Vice Admiral Karl Thomas, commander of the U.S. Navy’s 7th Fleet, spoke to reporters at the end of a major multinational exercise in the Pacific Ocean. He called for more flattops to persuade America’s near-peer adversaries that “today is not the day to start a conflict,” according to the Wall Street Journal.
We Need More Aircraft Carriers
While clearly pleased two carriers, one from the US and UK, were able to train together recently in the Pacific, Thomas added that “[W]hen we think about how we might fight, it’s a large water space, and four aircraft carriers is a good number, but six, seven or eight would be better,” according to the Wall Street Journal.
Although the U.S. Navy has ten supercarriers, it doesn’t deploy all of them at the same time or in the same region. America’s global responsibilities and interests mean that those vessels are divided across the seven seas, while some are going through refitting and maintenance at port.
As the world’s superpower, the U.S. is spread across the globe, focusing more on specific regions depending on circumstances. For example, when the wars in Iraq and Afghanistan were the Pentagon’s primary concern, American aircraft carriers made the Persian Gulf and the Arabian Sea their hub. But that has now changed with the Indo-Pacific and Chinese truculence, becoming the Pentagon’s primary concern.
Conversely, China has the largest navy in the world and can deploy more than 700 vessels in the event of a conflict. More importantly, Beijing can focus all of its military power in the region as it doesn’t have any serious global presence—although that is changing because the Chinese Communist Party definitely has global ambitions.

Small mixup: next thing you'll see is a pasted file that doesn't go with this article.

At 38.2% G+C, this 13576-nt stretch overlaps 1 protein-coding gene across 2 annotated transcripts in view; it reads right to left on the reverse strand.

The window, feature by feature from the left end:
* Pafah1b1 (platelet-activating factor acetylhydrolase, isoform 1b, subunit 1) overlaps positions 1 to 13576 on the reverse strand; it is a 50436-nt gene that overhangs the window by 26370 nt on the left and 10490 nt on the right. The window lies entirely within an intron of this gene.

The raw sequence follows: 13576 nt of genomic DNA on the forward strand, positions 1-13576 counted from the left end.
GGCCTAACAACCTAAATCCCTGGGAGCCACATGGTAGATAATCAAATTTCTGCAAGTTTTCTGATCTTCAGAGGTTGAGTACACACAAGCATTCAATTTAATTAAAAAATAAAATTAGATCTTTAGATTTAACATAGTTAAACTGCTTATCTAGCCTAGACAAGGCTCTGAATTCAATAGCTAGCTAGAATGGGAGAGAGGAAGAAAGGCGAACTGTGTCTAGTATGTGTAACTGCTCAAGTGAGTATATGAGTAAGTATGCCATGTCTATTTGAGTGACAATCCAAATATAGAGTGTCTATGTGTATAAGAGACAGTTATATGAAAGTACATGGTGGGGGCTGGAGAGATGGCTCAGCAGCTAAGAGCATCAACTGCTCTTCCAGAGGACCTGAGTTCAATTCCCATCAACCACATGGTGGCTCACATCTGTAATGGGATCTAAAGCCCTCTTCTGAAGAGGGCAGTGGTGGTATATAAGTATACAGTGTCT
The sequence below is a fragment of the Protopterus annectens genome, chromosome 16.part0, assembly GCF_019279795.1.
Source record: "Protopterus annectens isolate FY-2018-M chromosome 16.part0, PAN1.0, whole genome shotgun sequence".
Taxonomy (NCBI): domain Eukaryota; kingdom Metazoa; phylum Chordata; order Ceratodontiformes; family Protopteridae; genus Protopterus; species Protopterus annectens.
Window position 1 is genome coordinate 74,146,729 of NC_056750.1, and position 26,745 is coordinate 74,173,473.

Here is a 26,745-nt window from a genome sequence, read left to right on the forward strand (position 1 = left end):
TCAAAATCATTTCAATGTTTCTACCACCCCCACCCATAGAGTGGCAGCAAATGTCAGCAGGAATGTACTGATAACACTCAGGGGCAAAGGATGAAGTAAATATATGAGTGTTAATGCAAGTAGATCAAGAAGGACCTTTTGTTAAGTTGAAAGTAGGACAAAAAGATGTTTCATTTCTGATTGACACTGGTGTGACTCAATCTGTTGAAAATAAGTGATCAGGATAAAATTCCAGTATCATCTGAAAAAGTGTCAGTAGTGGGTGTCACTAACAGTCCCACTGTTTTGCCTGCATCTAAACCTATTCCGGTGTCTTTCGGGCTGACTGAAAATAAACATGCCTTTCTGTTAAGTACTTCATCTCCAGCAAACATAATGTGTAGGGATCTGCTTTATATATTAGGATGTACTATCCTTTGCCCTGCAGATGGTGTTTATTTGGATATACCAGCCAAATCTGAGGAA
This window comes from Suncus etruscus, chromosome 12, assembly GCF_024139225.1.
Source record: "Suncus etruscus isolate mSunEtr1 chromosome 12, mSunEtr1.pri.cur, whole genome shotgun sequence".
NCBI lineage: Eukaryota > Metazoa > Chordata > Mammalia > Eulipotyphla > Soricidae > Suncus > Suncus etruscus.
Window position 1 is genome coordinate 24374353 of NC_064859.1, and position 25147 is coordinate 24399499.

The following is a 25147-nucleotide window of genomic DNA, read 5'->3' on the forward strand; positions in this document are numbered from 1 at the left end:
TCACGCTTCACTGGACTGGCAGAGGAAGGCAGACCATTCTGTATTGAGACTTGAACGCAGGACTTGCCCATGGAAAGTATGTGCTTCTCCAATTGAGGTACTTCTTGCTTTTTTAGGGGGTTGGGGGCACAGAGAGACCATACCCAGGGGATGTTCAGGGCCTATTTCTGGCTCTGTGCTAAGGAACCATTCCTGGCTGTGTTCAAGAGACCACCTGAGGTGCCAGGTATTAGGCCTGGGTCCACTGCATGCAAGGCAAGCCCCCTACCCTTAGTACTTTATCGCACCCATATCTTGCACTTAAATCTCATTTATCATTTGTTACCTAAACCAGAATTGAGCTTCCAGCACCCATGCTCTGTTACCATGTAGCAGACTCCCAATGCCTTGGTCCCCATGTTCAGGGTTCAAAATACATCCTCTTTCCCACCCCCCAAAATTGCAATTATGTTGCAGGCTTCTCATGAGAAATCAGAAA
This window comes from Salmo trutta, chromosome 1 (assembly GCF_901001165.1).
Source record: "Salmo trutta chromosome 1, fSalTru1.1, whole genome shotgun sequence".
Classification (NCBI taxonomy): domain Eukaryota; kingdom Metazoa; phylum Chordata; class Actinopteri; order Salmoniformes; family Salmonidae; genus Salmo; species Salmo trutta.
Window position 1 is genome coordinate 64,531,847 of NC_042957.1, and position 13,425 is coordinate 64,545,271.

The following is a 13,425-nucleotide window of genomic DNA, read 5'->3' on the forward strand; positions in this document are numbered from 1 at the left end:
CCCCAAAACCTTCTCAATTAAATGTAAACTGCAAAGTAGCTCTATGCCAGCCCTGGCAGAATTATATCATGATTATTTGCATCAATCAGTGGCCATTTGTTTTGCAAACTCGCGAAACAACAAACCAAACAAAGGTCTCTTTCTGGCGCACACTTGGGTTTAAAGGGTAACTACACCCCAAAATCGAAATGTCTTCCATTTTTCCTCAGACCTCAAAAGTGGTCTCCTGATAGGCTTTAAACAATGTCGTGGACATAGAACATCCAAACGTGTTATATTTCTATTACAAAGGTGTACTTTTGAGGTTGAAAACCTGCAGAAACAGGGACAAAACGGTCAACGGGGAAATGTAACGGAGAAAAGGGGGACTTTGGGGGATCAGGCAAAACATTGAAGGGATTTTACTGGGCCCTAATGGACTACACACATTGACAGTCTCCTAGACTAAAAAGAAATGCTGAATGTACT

China has two aircraft carriers and is building a third.
The only way to deploy more aircraft carriers in the Indo-Pacific is to leverage the power of Allies. The United Kingdom has HMS Queen Elizabeth, which was in the region only recently, and is building HMS The Prince of Wales. France has the nuclear-powered Charles de Gaulle, and India, who has its own issues with China, can field a couple.
But Beijing’s and Moscow’s Area-Denial/Anti-Access (AD/A2) capabilities might restrict any allied aircraft carriers operating in hostile waters.
Thomas also called Russia, which recently finished a joint naval exercise around the Japanese home islands, aggressive and authoritarian, adding that the U.S. and its allies ought to hold joint exercises in order to “deter aggression from some of these nations that are showing burgeoning strength [and] tell these nations that maybe today is not the day [for a war].”
Aircraft carriers weren’t considered the top dog of naval warfare until the Japanese attack on Pearl Harbor when a swarm of aircraft taking off from four aircraft carriers sunk, destroyed, or damaged the U.S. Pacific Fleet in December 1941.
Perhaps the most famous aircraft carrier battle took place in the Pacific theater of World War Two when the Imperial Japanese Navy and U.S. Navy clashed during the Battle of Midway in 1942. In total, the battle involved seven aircraft carriers, four Japanese and three American, and dozens of other warships. In the end, after a brutal fight, all Japanese aircraft carriers were sunk at the cost of only one American.
The Battle of Midway was a turning point in the war as it allowed the U.S. to steadily gain sea superiority and launch its “island-hopping” campaign that led the Allies to the doorstep of Japan unhindered.
Since then, the aircraft carrier has become the go-to option for regional- or super-power force projection worldwide. In short, any country that wants to claim a serious, global, and expeditionary military capability must have a credible aircraft carrier, with the more, the better.
1945’s New Defense and National Security Columnist, Stavros Atlamazoglou is a defense journalist specializing in special operations, a Hellenic Army veteran (national service with the 575th Marine Battalion and Army HQ), and a Johns Hopkins University graduate.